It’s barely December, but one Aurora company is already being called a scrooge.
Employees of ATMI Precast, which produces precast concrete products for homes, took to the streets of Aurora Thursday and urged the company to have a heart this holiday season.
Workers joined by several activists marched from the near East Side to the plant on the near West Side to bring awareness to steep wages cuts by ATMI. They also said they were frustrated with the company’s unwillingness to collectively bargain.
“They are asking him to respect the humanity of his workers, and to bring the workers back to their jobs at a fair wage before Christmas,” said Mary Shesgreen, who along with other members of Northern Illinois Jobs with Justice, came to support the ATMI workers. “We’re here today to say that the way that the workers have been treated stinks… It’s not eloquent, but it’s true.”
About three dozen laborers, their families and supporters marched from the parking lot of Plaza Mexico, 700 E. New York St., through downtown, then to ATMI Precast at 960 Ridgeway Ave. Joining in the march were members of the Chicago Worker’s Collaborative, Northern Illinois Jobs with Justice, MoveOn.org, and Occupy Aurora.
“What we’re looking for is fair treatment at work,” said Fernando Yanez, an ATMI Precast employee. “We’re humiliated every day and we’re not going to take it anymore,”
The lock out begins
On Nov. 14, about 150 employees were notified that they had been locked out from ATMI Precast after contract negotiations between the workers and the company had come to an impasse.
Workers have been called back to work this week without any of the requested concessions and were told that if they refuse to return to work by Friday, they will lose their jobs permanently.
“The company wants us to come back to the same position, to the same low pay, but what they don’t understand is that now we’ve been out of work for three weeks,” said Yanez. “ATMI’s owners didn’t care that we had nothing on our table for Thanksgiving. They left us in the cold.”
The lockout came after employees requested the right to union representation and the restoration of a 20 percent pay cut imposed more than two years ago. A final offer from ATMI included a 5 percent increase, but workers said that some employees have been with ATMI for 20 years and only make near minimum wage.
Last month, Paul Carr, ATMI chief operating officer, said contract negotiations had been ongoing since March 2010. Carr said the company made significant compromises, but the employees voted down ATMI’s final offer, which included the wage increase.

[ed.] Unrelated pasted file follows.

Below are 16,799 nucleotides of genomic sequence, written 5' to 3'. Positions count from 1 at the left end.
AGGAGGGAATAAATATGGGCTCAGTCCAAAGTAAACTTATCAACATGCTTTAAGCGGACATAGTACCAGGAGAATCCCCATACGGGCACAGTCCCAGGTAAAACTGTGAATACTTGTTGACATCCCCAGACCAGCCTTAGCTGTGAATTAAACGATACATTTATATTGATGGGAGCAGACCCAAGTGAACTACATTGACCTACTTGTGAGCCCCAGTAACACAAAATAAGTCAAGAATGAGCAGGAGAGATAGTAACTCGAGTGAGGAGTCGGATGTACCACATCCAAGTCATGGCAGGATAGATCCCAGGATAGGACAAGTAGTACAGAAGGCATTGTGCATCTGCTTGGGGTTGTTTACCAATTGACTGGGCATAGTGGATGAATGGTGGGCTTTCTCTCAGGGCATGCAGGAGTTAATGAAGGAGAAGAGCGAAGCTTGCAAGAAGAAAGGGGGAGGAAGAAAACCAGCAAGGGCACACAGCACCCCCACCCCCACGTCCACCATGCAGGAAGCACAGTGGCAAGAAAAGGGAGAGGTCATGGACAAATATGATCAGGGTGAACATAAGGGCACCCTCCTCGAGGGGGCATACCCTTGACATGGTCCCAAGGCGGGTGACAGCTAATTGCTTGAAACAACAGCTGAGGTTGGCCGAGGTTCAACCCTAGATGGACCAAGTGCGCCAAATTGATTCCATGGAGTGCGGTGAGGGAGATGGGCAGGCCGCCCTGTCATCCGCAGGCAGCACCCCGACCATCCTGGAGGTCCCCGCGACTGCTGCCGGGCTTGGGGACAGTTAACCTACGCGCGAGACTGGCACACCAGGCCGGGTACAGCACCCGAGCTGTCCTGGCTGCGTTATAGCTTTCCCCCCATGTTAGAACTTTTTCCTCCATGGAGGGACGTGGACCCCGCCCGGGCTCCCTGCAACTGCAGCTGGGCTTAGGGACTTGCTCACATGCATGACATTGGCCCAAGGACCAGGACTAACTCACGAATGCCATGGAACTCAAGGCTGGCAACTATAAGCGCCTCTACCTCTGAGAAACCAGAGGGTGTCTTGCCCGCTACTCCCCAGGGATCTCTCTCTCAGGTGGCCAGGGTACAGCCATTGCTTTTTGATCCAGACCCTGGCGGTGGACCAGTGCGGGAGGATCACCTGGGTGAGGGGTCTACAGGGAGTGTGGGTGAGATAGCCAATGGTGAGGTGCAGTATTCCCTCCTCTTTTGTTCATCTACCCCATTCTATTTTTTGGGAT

Company officials could not be reached for comment late Thursday.
ATMI employees recently voted to join Teamsters Local 673, which represented the employees through negotiations this fall, but had not yet signed a contract.
“They have the right to negotiate as a group with the owner for better working conditions,” said Tim Bell, who came from Rolling Meadows on Thursday to support ATMI workers. “The employees feel like they’re not respected. They feel like the atmosphere is hostile and full of intimidation.
“What this all comes down to is that they just want to be respected.”
‘We’ll be back’
Leon Bicchieri, executive director of the Chicago Worker’s Collaborative, stood outside the plant — “in the shadow of Mr. Armbruster’s empire” — on Thursday afternoon and shouted through a loud speaker for ATMI President and CEO Jim Armbruster to come out and speak to the marchers.
Employees inside the building peeked out windows and doors as the protesters raised the volume on their complaints. Security guards ushered sign-holders off the grass and onto city-owned sidewalks amid the peaceful protest.
“These CEO’s forget that these people helped get them what they have,” said Sandy Nickerson, who said she was representing Fox Valley Citizens for Peace and Justice at the march.
Nickerson, holding a sign that equated Armbruster with Scrooge, said that ATMI workers deserve a living wage, and to be able to send their kids to college, too.
“Don’t be a coward,” Bicchieri shouted. “You don’t even have the guts to talk to your workers.”
Shesgreen said the reluctance of company officials to deal with the workers convinced her to keep up the protest.
“We will be back here again and again until workers don’t just have jobs, but have living wage jobs,” she said.